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|Margaret of Savoy|
|Duchess consort of Mantua and Montferrat|
Margaret of Savoy, Duchess consort of Mantua and Montferrat (oil by Frans Pourbus)
|Vicereine of Portugal|
|Tenure||23 December 1634 - 1 December 1640|
|Predecessor||Count of Basto|
|Born||28 April 1589|
|Died||26 June 1655 (aged 66)|
Miranda de Ebro
(m. 1608; died 1612)
|Father||Charles Emmanuel I, Duke of Savoy|
|Mother||Catherine Micaela of Spain|
Margaret of Savoy (28 April 1589 - 26 June 1655) was the last Habsburg Vicereine of Portugal from 1634 to 1640. In Portuguese she is known as Duquesa de Mântua, being by marriage the Duchess of Mantua and Montferrat. She was also regent of Montferrat during the minority of her daughter from 1612.
She was born in Turin, as the fifth child of Charles Emmanuel I, Duke of Savoy (1562-1630) and Infanta Catherine Michelle of Spain, the daughter of Philip II of Spain. She was married to the future Francis IV, Duke of Mantua (1586-1612) and Montferrat on 19 February 1608. The wedding was celebrated in Turin. In 1612 Margaret's husband succeeded his father, Vincent I, as Duke of Mantua. Their marriage produced three children, but only one daughter, Maria, survived childhood. Francis died in 1612.
As the couple had no surviving male issue, Duke Francis' next brother succeeded him in the Duchy of Mantua, whereas in the Duchy of Montferrat he was succeeded by his three-year-old daughter Maria, because it had been historically inherited by females, as it was a margraviate. Indeed, it had been brought to the Mantuan princely dynasty (the House of Gonzaga) by the marriage of Margherita Paleologa, Margravine of Montferrat, in 1531. Accordingly, Maria's claims were asserted and Dowager Duchess Margaret required to be made her regent in Montferrat.
This was a contested inheritance - Maria was a minor for the next decade - and ultimately, Duke Francis' brothers failed to produce any legitimate issue, and the entire inheritance became subject to Mantuan War of Succession (1627-32).
Duchess Margaret's daughter Maria was in 1627 married to Charles, the eldest son of the distant Gonzaga heir-male (at that point Charles I, Duke of Mantua), in order to join two of the Mantuan claims. They had to wage war, but in the end their line prevailed and they commanded universal recognition as Dukes of Mantua and Montferrat.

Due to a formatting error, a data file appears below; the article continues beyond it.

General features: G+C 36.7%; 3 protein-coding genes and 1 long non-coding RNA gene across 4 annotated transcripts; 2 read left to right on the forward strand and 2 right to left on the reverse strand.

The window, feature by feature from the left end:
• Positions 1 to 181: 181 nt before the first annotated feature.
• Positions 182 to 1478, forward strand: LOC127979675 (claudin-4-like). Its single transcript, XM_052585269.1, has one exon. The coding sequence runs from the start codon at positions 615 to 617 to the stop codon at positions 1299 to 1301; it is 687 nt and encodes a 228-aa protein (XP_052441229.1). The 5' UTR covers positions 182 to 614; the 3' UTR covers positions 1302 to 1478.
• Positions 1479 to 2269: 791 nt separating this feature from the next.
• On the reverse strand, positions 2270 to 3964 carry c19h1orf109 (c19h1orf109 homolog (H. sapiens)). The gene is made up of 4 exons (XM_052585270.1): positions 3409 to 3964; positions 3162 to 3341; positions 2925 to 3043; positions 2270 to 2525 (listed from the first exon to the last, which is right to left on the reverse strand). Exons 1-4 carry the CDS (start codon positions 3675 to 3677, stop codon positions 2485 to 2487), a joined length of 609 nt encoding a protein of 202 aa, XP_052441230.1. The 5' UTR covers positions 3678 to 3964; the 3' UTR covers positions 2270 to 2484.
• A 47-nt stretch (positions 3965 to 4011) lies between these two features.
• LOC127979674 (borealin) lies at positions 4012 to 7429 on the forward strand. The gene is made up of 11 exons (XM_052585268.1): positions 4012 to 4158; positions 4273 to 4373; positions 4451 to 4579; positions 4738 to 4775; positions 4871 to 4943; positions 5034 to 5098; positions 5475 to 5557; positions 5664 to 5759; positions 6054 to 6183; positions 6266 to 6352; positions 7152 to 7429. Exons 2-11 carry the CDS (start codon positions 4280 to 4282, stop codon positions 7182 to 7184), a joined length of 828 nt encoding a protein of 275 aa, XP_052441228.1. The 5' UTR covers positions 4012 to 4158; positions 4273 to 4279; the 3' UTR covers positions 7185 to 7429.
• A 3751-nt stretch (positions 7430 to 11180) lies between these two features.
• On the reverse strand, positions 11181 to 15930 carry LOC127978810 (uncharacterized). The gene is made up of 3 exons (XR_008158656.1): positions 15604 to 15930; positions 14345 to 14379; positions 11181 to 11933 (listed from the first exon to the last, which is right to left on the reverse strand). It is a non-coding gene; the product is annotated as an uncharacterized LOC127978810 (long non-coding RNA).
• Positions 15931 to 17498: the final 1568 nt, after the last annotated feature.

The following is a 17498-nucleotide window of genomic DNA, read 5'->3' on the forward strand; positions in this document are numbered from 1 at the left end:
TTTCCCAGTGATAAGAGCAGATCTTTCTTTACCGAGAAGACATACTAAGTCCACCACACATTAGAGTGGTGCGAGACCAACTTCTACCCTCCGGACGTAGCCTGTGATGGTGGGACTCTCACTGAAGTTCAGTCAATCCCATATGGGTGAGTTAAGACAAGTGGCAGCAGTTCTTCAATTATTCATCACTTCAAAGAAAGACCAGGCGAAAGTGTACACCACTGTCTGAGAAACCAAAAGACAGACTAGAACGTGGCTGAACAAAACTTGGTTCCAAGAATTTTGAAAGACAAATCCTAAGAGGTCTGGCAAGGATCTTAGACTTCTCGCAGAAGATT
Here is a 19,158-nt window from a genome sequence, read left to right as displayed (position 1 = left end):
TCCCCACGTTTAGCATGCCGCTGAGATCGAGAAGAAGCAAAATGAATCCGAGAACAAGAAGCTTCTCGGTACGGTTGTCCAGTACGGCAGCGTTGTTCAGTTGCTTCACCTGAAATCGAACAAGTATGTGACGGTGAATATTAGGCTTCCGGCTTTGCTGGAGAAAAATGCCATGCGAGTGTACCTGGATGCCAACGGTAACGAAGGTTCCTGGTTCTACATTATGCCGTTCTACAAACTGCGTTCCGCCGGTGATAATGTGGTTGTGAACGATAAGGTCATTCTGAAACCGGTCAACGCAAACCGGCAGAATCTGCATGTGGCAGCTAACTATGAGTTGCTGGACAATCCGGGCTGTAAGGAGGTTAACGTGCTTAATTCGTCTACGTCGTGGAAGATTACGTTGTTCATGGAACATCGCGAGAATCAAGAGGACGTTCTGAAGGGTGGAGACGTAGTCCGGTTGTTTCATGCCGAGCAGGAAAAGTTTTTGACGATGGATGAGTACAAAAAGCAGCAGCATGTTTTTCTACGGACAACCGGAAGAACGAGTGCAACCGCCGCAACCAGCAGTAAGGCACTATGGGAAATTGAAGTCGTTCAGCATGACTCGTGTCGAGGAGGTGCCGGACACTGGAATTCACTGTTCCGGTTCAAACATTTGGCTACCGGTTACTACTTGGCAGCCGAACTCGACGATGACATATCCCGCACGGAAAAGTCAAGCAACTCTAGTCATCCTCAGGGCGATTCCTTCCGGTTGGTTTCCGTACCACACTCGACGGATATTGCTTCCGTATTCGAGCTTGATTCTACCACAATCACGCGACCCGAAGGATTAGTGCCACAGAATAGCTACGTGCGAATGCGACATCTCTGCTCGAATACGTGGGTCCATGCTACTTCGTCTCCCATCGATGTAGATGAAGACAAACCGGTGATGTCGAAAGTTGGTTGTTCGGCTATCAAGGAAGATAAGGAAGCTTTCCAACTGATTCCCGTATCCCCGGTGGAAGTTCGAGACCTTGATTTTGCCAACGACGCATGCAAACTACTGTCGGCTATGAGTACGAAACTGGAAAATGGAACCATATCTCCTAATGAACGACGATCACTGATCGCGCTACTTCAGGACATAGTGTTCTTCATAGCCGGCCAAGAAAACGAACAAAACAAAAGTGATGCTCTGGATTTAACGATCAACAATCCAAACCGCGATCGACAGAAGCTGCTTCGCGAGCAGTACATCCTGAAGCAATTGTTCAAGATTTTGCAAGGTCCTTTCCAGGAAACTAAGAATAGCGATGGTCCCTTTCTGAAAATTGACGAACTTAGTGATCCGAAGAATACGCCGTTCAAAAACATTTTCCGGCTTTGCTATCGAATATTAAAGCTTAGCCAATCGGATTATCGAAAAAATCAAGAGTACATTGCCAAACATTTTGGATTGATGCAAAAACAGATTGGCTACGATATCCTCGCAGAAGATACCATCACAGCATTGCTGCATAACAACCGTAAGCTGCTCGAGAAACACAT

Upon the death in 1633 of her maternal aunt, Archduchess Isabella Clara Eugenia, ruler of the Low Countries, her brother Victor Amadeus became heir to the rights of their maternal grandmother Elisabeth of Valois, eldest daughter and heiress of Henry II of France and Catherine of Medici.
In 1635, after the demise of the Count of Basto, she was named by her cousin Philip IV of Spain Vicereine of Portugal, at the time in a dynastic union with Spain, where she moved to in 1636. This nomination was the result of the efforts of Diogo Soares, member of the Council of Portugal at Madrid, a friend of the Count-Duke of Olivares and a relative of Miguel de Vasconcelos who, in 1635, would be named secretary of state of Portugal.
As a result of the Portuguese revolution (called the Restoration of Independence) of 1640, Vasconcelos was assassinated and the Duchess of Mantua tried to calm the Portuguese people during demonstrations in the Portuguese Terreiro do Paço (at the time Lisbon's main square). The Portuguese proclaimed the Duke of Braganza as their new king. Margaret was surrounded in her headquarters in Lisbon, and her support collapsing, the new potentate allowed her to depart to Spain.
She died in Miranda de Ebro in 1655, her daughter Duchess Maria of Rethel and Montferrat surviving her, with two grandchildren, of whom the daughter Eleanor had in 1651 become the Holy Roman Empress and the son Charles in 1637 the reigning duke of Mantua. At her death, both her grandchildren had already produced great-grandchildren for her.
Margaret had three children
|Margaret of Savoy||Father:
Charles Emmanuel I, Duke of Savoy
Emmanuel Philibert, Duke of Savoy
Charles III, Duke of Savoy
Beatrice, Infanta of Portugal
Margaret of France, Duchess of Berry
Francis I of France
Claude of France
Catherine Michelle of Spain
Philip II of Spain
Charles V, Holy Roman Emperor
Isabella of Portugal
Elisabeth of Valois
Henry II of France
Catherine de' Medici